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Mediation And Meditation (Part II) How To Meditate

by Linda Lazarus
September 2004 Linda Lazarus

Mediators must have the ability to be calm, present, grounded and flexible in order to help resolve conflict. Meditation is a tool for developing these qualities, and practicing meditation often enables a mediator to help “bring peace into the room.” See Daniel Bowling & David Hoffman (editors), Bringing Peace Into the Room: How the Personal Qualities of the Mediator Impact the Process of Conflict Resolution (2003).

There are many different types of meditation. When we practice mindfulness meditation we learn to be fully present in the moment. We normally start the practice of mindfulness by paying attention to our body. This grounds us in the present. In the next stage, we focus on our breath and let go other sensations. This focuses and calms the mind. In the final stage, we are still grounded in our body and our breath, but we enlarge our awareness to be present for whatever occurs. By enlarging our awareness, we expand our ability to see clearly – to see things as they really are.

Meditation Instructions

1. Please direct your attention to your body. Please sit on the edge of your chair with your spine straight and both feet grounded on the floor. Let your head balance gently on top of the spine. Let your feet be heavy and your head be light. Place your hands on your lap or on your thighs, and allow them to be comfortable and soft. Please shut your eyes gently or look down. Please place your tongue on the roof of your mouth. You should feel both alert and relaxed.

2. Please direct your attention to your breath. When you breathe in, your belly should fill with air. When you breathe out, your belly should flatten. For the first few breaths, think about breathing in calmness and breathing out tension.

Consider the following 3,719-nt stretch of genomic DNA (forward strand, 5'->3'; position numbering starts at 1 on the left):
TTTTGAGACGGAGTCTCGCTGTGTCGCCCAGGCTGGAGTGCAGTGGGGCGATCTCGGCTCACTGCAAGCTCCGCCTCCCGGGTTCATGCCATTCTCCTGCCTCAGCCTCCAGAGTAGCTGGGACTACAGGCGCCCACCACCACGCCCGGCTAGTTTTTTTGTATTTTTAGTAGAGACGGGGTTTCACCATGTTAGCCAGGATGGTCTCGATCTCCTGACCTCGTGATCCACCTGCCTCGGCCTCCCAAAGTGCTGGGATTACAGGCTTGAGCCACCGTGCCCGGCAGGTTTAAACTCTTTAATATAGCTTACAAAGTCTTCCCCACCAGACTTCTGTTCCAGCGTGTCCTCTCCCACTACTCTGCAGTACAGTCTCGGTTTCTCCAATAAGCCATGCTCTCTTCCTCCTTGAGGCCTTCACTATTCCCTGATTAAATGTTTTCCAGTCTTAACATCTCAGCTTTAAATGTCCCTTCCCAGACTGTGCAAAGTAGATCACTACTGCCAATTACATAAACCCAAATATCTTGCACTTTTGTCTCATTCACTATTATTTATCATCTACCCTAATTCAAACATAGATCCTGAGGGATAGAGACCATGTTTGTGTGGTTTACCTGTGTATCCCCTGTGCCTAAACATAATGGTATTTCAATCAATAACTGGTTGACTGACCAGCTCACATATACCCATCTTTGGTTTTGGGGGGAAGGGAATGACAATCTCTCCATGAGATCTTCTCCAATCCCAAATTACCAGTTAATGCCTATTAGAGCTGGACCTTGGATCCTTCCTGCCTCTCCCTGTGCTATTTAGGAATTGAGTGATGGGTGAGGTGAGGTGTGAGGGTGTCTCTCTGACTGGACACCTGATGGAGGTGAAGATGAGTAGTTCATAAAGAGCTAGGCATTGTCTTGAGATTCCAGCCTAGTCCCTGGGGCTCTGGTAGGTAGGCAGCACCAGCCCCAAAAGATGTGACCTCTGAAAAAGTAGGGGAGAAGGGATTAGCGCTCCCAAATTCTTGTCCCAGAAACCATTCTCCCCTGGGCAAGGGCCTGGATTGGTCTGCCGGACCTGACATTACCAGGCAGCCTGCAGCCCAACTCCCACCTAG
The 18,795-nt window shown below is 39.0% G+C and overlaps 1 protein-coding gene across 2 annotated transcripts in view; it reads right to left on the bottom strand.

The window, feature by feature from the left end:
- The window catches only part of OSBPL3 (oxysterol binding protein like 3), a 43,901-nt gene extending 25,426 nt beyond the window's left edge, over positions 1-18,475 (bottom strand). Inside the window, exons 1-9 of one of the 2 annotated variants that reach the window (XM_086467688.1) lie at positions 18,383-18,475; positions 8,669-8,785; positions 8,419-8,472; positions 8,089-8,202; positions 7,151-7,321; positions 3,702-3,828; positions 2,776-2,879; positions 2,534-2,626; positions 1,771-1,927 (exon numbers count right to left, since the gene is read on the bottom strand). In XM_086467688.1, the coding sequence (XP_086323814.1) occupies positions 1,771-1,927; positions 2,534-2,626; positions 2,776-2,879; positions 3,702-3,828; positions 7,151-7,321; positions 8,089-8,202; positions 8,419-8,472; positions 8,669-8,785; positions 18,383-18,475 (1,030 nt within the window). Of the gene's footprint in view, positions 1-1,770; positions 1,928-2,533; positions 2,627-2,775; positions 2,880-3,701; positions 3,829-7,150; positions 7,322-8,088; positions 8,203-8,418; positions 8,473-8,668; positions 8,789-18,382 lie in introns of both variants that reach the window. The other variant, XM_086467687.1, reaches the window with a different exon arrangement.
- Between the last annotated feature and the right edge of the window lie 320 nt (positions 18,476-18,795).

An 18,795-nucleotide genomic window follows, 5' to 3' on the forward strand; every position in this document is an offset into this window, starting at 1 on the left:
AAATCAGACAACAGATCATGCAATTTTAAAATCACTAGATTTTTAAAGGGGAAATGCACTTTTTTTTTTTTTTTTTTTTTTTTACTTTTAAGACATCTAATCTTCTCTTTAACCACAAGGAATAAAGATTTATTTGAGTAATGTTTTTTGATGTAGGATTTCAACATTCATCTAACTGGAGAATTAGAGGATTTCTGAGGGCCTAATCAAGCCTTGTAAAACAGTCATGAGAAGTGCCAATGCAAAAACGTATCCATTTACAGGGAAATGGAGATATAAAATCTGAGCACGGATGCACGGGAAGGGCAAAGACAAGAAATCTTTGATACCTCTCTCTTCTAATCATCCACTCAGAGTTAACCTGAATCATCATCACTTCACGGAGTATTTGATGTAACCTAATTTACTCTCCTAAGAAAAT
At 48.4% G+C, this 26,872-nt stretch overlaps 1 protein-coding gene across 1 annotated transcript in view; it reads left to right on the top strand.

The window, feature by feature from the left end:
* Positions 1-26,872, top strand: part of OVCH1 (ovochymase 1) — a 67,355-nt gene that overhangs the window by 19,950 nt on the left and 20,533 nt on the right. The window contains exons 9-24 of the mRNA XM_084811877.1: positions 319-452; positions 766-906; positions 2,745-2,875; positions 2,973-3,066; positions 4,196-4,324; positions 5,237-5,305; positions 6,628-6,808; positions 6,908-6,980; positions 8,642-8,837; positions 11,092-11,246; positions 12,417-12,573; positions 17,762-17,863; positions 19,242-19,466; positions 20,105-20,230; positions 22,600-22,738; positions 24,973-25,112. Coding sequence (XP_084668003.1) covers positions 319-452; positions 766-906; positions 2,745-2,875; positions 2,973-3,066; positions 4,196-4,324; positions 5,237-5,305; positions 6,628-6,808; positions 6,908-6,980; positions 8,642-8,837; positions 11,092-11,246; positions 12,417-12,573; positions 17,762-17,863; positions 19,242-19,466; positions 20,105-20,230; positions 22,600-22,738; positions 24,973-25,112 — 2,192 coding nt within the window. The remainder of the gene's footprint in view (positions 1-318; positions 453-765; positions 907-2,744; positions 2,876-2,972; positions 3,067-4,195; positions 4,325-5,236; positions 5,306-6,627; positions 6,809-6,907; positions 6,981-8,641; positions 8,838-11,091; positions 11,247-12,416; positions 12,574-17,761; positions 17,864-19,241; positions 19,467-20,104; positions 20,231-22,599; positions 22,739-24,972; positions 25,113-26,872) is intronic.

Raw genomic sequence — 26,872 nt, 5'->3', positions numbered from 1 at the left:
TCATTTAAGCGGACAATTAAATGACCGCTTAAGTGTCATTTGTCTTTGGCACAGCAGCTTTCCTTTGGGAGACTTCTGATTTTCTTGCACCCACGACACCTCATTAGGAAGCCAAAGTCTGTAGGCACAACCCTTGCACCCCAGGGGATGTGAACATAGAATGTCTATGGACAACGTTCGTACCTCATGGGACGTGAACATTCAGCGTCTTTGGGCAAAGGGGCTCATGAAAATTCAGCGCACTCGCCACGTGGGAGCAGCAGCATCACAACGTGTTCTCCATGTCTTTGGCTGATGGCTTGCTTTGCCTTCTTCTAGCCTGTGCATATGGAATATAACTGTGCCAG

3. Then let go of these words, and just be present with your breath. As you inhale, experience the breath as it enters your body – is it warm or cool, soft or harsh? See where the breath goes in your body – does it go to your chest, your belly or your feet? As you exhale, experience the breath as it leaves your body – is it warm or cool, soft or harsh? Simply continue to focus on the sensation of each breath as it unfolds.

4. If a thought occurs to you – don’t try and stop it. Just say to yourself – “there’s a thought” and gently bring your mind back to the breath.

5. As the mind becomes tranquil, you may enlarge your awareness. Just sit, breathe, and be present with whatever arises. Do not try to control your sensations or thoughts to increase that which is pleasant and decrease that which is unpleasant. Do not judge, simply accept whatever occurs. Treat your own thoughts as if they are objects with an independent existence that will come and go in their own time. Permit your thoughts and other sensations to come and go.

6. If you find yourself becoming involved with the content of your thoughts or overly involved with a sensation, please bring the attention back to your breath until your mind becomes calm. 7. Do this practice 15 minutes every day for a month, and before every mediation.

(These meditation instructions are based on the instructions given by many meditation teachers, including Jon Kabat-Zinn, Jack Kornfield, Larry Rosenberg, and Joseph Goldstein.)

Biography


Linda Lazarus is a mediator, trainer and lawyer in private practice in the District of Columbia. Ms. Lazarus is listed in the most recent edition of Who's Who in American Law and also teaches yoga, qigong and meditation at Gold's Gym.

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